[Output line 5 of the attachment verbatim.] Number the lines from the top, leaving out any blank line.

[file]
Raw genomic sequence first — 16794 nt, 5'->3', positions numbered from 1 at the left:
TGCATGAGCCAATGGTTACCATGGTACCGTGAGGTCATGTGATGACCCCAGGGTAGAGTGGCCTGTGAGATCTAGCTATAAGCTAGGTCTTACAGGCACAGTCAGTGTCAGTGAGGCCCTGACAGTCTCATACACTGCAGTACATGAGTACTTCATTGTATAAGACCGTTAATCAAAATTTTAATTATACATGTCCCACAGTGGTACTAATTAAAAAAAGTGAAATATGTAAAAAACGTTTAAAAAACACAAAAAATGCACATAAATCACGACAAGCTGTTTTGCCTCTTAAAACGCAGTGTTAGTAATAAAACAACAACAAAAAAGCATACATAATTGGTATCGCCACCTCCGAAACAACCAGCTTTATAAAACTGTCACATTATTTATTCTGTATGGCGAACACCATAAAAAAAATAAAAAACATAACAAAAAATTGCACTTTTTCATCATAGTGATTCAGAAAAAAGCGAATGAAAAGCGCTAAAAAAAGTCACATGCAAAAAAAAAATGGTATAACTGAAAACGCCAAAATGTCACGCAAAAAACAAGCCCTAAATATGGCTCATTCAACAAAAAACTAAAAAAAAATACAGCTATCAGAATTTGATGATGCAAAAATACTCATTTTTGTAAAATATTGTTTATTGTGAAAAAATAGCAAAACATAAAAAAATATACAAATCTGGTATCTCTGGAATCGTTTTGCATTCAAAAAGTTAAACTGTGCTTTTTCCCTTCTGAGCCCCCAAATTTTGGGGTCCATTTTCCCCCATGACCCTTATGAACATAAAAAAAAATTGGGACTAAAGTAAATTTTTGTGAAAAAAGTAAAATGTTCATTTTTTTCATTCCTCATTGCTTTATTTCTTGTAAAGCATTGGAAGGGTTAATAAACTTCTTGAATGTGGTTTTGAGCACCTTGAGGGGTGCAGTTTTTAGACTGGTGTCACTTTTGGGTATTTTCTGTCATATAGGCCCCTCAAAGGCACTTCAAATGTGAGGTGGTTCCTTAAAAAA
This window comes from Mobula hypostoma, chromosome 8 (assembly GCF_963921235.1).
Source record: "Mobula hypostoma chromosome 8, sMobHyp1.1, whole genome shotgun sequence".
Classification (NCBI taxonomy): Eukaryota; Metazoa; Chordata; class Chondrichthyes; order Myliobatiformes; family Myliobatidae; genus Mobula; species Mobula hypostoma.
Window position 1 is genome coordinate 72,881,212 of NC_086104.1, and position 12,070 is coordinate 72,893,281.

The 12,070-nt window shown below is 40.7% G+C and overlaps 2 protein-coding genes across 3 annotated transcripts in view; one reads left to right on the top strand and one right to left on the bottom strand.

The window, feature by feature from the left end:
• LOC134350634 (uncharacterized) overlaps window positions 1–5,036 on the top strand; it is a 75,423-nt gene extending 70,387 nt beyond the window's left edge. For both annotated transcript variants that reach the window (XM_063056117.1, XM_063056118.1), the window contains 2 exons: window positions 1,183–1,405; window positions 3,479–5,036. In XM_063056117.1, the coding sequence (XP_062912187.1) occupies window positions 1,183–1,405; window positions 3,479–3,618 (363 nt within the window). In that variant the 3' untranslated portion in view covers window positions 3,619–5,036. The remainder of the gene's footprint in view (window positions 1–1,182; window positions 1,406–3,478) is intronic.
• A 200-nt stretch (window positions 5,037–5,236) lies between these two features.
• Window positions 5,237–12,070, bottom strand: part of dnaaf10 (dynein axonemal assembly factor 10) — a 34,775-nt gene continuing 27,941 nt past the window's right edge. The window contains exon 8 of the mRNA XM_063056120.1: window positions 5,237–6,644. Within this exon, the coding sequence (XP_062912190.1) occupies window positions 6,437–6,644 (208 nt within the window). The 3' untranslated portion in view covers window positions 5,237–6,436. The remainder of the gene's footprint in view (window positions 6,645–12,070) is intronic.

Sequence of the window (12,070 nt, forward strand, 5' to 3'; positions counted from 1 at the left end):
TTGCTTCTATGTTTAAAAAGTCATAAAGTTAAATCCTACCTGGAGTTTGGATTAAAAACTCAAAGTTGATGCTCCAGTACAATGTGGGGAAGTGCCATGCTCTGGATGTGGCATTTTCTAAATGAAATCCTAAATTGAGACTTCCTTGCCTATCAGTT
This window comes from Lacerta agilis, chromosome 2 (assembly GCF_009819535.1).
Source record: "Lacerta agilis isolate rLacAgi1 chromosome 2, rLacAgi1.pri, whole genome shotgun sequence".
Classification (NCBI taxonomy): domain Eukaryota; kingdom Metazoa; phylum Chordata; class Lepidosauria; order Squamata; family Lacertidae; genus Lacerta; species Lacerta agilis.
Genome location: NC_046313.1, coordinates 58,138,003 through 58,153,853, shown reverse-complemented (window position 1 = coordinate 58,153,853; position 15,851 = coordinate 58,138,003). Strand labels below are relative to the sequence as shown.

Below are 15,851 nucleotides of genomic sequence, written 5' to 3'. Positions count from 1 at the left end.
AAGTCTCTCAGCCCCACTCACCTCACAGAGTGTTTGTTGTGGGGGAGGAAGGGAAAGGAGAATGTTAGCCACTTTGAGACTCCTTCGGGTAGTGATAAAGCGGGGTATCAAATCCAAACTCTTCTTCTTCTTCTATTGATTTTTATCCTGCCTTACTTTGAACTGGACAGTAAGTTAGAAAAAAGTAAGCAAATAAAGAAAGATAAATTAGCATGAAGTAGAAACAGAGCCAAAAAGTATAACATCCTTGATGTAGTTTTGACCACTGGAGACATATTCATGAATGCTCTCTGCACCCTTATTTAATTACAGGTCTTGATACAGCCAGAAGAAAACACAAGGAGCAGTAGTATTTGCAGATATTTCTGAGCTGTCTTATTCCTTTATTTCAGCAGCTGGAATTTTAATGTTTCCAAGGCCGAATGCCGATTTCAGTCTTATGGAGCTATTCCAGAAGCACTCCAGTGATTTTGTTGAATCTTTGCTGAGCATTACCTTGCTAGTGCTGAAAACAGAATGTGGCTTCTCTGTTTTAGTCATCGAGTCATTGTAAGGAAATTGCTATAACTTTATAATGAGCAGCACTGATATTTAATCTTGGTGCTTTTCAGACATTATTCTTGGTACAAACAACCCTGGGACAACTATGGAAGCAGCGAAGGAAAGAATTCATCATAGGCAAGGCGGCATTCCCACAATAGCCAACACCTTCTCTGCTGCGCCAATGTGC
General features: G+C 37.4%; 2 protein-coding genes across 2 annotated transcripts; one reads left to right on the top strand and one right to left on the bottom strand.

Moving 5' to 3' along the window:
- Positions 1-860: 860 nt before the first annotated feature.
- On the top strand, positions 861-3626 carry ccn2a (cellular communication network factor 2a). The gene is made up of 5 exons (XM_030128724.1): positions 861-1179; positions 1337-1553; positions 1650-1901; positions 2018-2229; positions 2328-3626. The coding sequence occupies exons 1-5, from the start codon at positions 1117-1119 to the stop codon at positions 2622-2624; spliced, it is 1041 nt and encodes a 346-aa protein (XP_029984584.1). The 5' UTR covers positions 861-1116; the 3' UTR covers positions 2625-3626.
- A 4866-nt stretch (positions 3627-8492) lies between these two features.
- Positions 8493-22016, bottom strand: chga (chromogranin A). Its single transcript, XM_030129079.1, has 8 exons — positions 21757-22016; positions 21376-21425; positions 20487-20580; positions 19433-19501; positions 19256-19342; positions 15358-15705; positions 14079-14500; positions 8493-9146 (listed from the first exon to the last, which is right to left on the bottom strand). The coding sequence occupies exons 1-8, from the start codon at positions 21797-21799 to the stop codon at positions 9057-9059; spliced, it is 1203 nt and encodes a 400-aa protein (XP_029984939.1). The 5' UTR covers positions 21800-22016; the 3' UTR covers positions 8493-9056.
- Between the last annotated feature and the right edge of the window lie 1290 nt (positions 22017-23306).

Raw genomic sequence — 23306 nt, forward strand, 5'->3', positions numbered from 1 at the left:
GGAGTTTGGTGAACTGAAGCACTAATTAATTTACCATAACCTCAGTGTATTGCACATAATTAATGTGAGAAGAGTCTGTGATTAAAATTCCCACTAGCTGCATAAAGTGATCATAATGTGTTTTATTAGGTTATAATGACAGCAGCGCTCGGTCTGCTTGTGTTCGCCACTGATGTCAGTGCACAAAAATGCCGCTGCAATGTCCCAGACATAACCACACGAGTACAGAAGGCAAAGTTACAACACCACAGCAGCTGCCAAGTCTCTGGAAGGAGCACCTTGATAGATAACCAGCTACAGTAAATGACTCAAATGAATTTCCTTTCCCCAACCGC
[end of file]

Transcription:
Classification (NCBI taxonomy): Eukaryota; Metazoa; Chordata; class Chondrichthyes; order Myliobatiformes; family Myliobatidae; genus Mobula; species Mobula hypostoma.